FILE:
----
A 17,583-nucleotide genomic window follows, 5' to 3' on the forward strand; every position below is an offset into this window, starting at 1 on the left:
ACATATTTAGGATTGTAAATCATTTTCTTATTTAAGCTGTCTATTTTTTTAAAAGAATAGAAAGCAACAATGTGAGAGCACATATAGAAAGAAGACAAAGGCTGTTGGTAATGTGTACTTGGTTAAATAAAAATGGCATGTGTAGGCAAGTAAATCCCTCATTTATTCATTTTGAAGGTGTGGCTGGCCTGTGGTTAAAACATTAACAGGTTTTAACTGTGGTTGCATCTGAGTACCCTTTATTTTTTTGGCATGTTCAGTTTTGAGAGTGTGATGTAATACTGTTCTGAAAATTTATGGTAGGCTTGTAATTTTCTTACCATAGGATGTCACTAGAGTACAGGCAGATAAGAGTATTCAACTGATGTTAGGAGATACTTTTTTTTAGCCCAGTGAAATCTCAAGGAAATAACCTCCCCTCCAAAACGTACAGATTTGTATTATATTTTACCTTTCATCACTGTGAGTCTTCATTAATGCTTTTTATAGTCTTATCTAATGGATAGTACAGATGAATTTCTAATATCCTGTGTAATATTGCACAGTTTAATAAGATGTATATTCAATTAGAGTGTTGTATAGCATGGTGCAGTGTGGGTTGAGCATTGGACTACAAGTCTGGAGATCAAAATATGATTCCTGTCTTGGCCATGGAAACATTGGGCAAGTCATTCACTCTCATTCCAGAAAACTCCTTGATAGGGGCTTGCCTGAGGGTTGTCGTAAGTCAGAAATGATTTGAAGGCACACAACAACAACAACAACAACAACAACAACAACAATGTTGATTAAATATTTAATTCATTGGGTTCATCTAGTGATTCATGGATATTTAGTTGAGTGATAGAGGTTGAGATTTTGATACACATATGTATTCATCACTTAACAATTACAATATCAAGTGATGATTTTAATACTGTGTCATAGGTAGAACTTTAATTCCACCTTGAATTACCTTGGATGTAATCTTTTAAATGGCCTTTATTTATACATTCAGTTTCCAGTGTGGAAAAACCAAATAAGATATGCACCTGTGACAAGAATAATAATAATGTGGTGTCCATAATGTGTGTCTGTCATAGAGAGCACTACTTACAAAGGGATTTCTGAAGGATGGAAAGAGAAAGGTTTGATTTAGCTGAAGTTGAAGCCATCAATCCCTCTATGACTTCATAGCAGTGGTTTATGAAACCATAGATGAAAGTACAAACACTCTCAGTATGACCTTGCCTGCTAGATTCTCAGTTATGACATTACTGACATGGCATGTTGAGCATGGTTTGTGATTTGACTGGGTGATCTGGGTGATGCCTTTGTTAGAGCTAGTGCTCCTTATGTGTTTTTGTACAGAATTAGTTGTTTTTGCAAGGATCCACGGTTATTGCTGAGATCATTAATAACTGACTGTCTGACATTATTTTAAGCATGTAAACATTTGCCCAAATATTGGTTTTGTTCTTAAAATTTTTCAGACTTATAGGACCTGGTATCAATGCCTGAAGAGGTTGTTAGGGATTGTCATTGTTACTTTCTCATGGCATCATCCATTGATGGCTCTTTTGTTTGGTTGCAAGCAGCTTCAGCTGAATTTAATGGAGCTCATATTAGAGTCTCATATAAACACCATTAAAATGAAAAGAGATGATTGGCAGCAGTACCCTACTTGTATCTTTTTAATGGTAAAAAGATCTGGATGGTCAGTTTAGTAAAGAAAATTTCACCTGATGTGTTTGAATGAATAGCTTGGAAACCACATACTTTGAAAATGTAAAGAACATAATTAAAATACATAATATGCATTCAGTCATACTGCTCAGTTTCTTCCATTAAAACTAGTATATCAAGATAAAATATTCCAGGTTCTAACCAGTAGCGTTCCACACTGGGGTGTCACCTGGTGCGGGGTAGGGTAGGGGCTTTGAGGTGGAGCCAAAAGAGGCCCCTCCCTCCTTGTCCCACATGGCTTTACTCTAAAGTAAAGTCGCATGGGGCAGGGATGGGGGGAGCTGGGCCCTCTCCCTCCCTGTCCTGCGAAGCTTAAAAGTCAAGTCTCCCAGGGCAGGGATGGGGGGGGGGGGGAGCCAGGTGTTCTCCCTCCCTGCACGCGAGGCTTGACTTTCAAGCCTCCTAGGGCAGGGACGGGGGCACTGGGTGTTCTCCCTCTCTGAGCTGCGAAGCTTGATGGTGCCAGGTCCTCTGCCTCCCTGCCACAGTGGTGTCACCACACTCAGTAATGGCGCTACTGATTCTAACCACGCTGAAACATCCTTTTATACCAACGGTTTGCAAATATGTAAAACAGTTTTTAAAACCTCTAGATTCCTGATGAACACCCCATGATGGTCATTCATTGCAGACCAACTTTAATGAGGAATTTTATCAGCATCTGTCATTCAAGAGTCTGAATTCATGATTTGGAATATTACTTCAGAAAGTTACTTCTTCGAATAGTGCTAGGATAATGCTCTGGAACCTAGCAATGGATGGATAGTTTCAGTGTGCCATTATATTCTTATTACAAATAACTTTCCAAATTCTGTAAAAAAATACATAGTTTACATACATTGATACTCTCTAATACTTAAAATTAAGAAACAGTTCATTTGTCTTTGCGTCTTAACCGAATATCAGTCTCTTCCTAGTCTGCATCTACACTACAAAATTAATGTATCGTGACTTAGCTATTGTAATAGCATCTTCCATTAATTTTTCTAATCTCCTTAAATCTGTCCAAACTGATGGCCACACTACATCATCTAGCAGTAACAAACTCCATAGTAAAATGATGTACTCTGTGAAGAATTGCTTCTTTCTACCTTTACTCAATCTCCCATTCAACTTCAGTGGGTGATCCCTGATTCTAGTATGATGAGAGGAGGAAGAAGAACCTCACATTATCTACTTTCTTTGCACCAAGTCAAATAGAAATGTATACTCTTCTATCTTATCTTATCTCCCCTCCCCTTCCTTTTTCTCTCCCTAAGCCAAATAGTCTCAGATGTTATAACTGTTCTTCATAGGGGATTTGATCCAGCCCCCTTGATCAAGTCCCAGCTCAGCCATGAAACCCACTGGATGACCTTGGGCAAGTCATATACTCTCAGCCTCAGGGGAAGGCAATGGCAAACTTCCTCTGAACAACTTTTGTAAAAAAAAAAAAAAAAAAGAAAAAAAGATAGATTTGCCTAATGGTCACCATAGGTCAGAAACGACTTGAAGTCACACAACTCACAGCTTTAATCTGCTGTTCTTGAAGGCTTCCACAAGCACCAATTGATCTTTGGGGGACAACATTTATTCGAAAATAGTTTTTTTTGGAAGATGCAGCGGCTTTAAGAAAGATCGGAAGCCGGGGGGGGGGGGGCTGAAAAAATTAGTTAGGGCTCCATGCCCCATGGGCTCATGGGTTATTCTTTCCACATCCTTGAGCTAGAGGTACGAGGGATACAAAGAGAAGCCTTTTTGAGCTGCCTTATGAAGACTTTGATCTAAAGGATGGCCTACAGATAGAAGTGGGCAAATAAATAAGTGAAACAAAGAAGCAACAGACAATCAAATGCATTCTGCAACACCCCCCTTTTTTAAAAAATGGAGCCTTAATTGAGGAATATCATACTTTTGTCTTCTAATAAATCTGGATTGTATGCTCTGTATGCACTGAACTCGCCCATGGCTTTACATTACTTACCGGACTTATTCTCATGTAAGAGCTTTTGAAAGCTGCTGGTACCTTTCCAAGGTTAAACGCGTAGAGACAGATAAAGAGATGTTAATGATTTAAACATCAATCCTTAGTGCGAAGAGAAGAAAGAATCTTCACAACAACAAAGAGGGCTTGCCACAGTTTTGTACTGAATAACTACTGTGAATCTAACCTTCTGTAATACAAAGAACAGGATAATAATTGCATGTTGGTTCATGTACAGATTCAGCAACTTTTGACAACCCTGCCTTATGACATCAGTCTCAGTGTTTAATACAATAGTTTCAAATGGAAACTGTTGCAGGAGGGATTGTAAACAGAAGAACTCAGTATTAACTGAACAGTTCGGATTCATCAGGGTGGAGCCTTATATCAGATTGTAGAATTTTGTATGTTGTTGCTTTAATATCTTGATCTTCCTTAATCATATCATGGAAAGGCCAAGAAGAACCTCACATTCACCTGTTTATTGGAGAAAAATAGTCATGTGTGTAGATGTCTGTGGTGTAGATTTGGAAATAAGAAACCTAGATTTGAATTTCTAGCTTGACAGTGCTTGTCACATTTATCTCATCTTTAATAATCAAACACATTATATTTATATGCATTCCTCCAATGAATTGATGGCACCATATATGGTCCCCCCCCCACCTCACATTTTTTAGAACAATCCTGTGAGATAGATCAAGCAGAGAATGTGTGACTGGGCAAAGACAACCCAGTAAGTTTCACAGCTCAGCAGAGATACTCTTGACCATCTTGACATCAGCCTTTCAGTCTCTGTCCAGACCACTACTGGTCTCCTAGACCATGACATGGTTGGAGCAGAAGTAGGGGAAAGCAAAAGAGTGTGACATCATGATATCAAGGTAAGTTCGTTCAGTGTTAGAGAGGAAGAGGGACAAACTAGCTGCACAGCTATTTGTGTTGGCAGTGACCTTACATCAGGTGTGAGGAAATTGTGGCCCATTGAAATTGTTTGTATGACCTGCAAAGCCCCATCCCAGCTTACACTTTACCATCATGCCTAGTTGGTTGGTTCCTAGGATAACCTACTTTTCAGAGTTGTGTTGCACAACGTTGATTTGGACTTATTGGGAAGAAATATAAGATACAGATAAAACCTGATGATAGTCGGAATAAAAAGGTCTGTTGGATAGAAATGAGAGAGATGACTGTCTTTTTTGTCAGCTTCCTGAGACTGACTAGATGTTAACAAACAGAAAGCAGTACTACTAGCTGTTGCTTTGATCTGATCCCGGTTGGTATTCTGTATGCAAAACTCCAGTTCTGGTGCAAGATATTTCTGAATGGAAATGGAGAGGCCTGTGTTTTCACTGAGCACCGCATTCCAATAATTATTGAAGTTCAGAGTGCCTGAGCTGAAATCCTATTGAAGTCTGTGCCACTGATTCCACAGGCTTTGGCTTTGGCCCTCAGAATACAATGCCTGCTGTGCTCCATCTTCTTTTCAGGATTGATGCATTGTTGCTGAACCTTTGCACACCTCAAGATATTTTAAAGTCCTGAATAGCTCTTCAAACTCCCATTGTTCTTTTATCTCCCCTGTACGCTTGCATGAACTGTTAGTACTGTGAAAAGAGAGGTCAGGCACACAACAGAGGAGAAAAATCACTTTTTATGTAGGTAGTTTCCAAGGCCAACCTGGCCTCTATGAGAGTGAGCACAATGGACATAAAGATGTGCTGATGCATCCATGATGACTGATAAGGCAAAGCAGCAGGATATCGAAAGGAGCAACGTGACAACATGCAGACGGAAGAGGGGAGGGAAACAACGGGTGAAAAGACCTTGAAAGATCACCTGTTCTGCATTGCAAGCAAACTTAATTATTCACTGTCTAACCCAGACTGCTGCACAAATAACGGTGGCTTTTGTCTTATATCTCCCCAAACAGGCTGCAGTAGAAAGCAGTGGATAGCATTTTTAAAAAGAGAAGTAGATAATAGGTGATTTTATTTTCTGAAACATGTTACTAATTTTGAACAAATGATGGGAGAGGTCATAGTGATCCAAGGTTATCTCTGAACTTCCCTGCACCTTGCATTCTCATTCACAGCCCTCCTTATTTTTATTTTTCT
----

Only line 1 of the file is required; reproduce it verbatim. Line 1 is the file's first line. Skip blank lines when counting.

A 17,583-nucleotide genomic window follows, 5' to 3' on the forward strand; every position below is an offset into this window, starting at 1 on the left: